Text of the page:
A couple of months ago I was looking for some code challenges to solve and found a problem that seems to be straightforward.

Here it is,

Create a function that calculates and returns the value of an integer expression given as a space separated string.

`calculate(“2 + 3”)`

Support the 4 basic operators: addition (+), subtraction (-), multiplication (*) and division

`calculate("3 * 2 + 1")`

Support both positive and negative integers.

`calculate("3 * -2 + 6")`

The first and easiest solution to this problem could be using the built-in *eval()* function of Javascript. Yes, it parses the input string and runs as a Javascript code. But we don’t like *eval()* and it is considered dangerous to use anyway, so better not get accustomed to using it. We will discover some other options but first, let’s write some test code with Jest, I will do some assertions also covering some edge cases for the function input.

I will add some input sanitation to throw errors when some irregular inputs are provided, this is not necessary but I took it as a part of the challenge to handle edge cases.

# Iterator Solution

This solution proposal consists of two nested for loops and solves the calculation string obeying mathematical operation precedence rules.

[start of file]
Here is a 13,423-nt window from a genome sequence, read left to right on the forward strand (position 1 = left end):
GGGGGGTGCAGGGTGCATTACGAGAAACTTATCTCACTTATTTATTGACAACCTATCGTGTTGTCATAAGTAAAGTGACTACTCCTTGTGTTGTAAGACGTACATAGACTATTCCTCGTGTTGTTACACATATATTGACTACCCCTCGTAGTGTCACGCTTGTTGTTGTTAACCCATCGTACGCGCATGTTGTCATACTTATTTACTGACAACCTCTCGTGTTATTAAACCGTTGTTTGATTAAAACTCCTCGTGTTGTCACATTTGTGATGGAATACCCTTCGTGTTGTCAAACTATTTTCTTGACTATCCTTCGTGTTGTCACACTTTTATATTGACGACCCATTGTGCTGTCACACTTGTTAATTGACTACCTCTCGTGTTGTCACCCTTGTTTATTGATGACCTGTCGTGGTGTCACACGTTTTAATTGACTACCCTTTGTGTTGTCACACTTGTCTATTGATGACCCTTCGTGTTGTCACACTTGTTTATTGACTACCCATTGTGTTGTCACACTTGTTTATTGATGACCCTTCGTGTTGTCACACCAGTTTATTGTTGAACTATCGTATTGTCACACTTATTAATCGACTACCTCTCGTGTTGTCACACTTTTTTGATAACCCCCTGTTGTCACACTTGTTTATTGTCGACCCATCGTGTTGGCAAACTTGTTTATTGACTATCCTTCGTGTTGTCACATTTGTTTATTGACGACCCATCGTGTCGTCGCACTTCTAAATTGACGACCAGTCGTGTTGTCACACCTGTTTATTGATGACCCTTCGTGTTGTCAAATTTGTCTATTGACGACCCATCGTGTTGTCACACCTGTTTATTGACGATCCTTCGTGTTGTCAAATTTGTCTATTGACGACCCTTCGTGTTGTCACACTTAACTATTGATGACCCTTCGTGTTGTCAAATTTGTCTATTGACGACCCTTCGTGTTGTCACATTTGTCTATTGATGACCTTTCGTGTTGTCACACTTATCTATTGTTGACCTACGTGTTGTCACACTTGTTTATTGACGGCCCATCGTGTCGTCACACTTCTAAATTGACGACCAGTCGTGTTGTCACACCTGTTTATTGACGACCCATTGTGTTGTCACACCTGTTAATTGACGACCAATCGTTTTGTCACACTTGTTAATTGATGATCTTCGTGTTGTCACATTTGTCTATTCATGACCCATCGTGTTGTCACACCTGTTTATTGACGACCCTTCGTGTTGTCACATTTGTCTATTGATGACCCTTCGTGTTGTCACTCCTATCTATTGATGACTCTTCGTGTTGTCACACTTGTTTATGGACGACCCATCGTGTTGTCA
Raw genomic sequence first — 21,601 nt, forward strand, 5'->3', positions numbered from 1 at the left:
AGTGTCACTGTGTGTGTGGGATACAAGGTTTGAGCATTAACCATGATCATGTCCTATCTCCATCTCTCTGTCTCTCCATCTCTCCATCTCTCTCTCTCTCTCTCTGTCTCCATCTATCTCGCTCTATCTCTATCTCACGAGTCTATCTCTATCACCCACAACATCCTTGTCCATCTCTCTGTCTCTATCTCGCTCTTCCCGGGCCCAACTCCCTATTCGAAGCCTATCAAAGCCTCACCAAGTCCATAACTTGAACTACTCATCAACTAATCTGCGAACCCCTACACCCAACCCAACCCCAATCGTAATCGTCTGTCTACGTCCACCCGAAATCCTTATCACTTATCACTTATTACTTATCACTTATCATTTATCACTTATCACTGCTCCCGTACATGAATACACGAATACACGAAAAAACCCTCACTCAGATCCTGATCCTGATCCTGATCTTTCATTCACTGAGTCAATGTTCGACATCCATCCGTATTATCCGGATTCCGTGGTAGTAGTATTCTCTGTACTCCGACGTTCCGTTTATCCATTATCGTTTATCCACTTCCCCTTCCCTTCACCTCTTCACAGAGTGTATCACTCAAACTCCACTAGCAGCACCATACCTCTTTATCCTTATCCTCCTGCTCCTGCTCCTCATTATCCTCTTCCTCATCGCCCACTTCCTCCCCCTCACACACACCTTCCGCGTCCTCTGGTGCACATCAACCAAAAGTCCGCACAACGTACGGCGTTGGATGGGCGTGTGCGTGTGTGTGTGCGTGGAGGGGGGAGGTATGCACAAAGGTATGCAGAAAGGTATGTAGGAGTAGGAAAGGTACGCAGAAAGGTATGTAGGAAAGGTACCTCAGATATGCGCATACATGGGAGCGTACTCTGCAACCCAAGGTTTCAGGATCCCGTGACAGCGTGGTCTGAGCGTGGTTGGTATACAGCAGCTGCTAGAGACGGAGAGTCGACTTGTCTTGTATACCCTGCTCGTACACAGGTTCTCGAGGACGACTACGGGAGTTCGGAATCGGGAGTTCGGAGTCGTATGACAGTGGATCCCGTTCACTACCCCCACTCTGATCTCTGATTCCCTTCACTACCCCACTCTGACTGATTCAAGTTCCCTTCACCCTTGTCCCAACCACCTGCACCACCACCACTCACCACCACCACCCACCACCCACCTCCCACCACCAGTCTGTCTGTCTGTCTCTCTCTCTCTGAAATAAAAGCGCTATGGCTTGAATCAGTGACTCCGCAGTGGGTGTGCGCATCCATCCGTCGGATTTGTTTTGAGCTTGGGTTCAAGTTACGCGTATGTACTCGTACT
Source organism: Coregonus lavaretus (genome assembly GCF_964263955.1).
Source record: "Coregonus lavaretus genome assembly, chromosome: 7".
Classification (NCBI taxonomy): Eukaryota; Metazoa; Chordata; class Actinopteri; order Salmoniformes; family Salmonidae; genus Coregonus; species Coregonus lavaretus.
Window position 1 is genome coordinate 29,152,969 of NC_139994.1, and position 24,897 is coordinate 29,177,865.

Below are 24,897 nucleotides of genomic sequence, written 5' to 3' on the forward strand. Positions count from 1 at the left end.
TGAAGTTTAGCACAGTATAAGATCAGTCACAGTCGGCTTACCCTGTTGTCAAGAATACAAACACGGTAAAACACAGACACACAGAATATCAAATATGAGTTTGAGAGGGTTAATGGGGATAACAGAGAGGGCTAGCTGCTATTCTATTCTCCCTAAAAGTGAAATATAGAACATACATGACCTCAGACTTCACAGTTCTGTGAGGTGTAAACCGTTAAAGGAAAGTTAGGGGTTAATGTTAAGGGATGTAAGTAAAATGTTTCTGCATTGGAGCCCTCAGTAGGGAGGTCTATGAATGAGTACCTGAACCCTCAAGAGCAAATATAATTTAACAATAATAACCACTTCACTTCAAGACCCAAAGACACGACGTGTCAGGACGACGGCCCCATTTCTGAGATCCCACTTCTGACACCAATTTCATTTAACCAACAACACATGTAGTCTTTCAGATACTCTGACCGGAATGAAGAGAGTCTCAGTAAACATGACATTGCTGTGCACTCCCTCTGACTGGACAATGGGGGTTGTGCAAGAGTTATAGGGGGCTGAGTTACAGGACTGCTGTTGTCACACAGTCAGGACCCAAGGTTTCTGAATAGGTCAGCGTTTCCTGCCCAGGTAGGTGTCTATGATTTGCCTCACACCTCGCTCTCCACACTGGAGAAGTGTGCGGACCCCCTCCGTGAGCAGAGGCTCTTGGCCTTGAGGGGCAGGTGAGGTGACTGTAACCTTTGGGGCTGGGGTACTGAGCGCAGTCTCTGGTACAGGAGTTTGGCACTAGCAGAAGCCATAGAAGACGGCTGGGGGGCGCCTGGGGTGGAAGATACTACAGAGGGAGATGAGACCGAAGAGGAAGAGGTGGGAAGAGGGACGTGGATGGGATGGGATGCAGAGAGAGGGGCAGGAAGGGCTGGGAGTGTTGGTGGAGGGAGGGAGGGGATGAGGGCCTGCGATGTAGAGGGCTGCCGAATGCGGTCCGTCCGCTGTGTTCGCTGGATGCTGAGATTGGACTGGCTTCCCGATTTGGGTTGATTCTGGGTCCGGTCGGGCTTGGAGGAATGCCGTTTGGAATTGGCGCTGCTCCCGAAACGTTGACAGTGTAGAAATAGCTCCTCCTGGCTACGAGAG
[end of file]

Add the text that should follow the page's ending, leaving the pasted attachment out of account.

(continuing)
At the top, I check for input validation with an ugly regex expression which could have been done maybe a bit better, but it still works for our purposes. I also need to point out that it will hurt the performance of the function if we are putting large inputs with very long strings because Regex calls are generally expensive in the aspect of computational resources. Then I had to define possible math operands for our use in their precedence order.

As a student normally would do, the function first selects the highest operational precedence math operators which in this case Multiplication and Division, and searches through the input string from left to right(still obeying the operation precedence). Until it encounters a multiplication or division operand it continues to push original calculation string elements to an intermediate array called **NyCalc, **when it encounters a multiplication or division it makes the calculation with the previous element and the element after the operand and pushes the result to the NyCalc intermediate array.

`2 + 4 * 4 / 2 - 1 + 3 * 3`

becomes,

`2 + 8 - 1 + 9`

Now, the function’s outer loop will switch to the second operand couple, and reduce the original array from left to right to a single number result.

`18`

This implementation passes the tests, but looking for a better solution or proper solution led me to research parsers. I am not a computer science graduate so I just had a fairly weak understanding of the parser concept.

# Parser Solution

The term *parsing* comes from Latin *pars* (*orationis*), meaning part (of speech). Within computational linguistics the term is used to refer to the formal analysis by a computer of a sentence or other string of words into its constituents, resulting in a parse tree showing their syntactic relation to each other. Our parser will read the input left to right and try to make connections between the elements according to our grammar rule.

The parser should create an Abstract Syntax Tree where each node of the tree denotes a mathematical operation such as addition, multiplication etc…